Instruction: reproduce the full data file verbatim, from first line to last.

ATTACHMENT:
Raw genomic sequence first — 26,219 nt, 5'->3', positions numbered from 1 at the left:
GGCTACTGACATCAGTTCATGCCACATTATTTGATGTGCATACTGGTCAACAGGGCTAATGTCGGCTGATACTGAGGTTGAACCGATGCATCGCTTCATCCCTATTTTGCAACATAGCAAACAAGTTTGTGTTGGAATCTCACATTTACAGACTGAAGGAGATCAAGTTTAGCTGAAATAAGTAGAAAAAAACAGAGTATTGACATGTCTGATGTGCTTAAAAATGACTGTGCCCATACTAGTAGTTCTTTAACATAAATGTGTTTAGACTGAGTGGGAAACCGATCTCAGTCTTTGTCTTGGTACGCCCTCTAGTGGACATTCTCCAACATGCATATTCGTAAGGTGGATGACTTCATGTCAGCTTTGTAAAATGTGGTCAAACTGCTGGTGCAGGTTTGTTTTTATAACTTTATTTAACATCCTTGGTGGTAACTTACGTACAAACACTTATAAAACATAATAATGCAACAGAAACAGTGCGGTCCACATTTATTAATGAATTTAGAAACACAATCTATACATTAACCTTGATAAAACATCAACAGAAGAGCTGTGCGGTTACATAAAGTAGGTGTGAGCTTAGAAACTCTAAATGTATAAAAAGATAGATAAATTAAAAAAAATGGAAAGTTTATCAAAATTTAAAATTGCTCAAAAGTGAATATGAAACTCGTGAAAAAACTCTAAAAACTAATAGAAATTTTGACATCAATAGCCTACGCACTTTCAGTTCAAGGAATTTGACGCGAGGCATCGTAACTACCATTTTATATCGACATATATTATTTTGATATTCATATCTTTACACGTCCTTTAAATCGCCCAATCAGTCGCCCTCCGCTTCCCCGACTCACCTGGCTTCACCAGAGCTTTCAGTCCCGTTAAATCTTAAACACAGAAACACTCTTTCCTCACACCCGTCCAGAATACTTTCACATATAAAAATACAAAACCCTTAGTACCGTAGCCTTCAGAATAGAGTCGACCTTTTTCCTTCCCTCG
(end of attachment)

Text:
Raw genomic sequence first — 26,219 nt, 5'->3', positions numbered from 1 at the left:
GGCTACTGACATCAGTTCATGCCACATTATTTGATGTGCATACTGGTCAACAGGGCTAATGTCGGCTGATACTGAGGTTGAACCGATGCATCGCTTCATCCCTATTTTGCAACATAGCAAACAAGTTTGTGTTGGAATCTCACATTTACAGACTGAAGGAGATCAAGTTTAGCTGAAATAAGTAGAAAAAAACAGAGTATTGACATGTCTGATGTGCTTAAAAATGACTGTGCCCATACTAGTAGTTCTTTAACATAAATGTGTTTAGACTGAGTGGGAAACCGATCTCAGTCTTTGTCTTGGTACGCCCTCTAGTGGACATTCTCCAACATGCATATTCGTAAGGTGGATGACTTCATGTCAGCTTTGTAAAATGTGGTCAAACTGCTGGTGCAGGTTTGTTTTTATAACTTTATTTAACATCCTTGGTGGTAACTTACGTACAAACACTTATAAAACATAATAATGCAACAGAAACAGTGCGGTCCACATTTATTAATGAATTTAGAAACACAATCTATACATTAACCTTGATAAAACATCAACAGAAGAGCTGTGCGGTTACATAAAGTAGGTGTGAGCTTAGAAACTCTAAATGTATAAAAAGATAGATAAATTAAAAAAAATGGAAAGTTTATCAAAATTTAAAATTGCTCAAAAGTGAATATGAAACTCGTGAAAAAACTCTAAAAACTAATAGAAATTTTGACATCAATAGCCTACGCACTTTCAGTTCAAGGAATTTGACGCGAGGCATCGTAACTACCATTTTATATCGACATATATTATTTTGATATTCATATCTTTACACGTCCTTTAAATCGCCCAATCAGTCGCCCTCCGCTTCCCCGACTCACCTGGCTTCACCAGAGCTTTCAGTCCCGTTAAATCTTAAACACAGAAACACTCTTTCCTCACACCCGTCCAGAATACTTTCACATATAAAAATACAAAACCCTTAGTACCGTAGCCTTCAGAATAGAGTCGACCTTTTTCCTTCCCTCG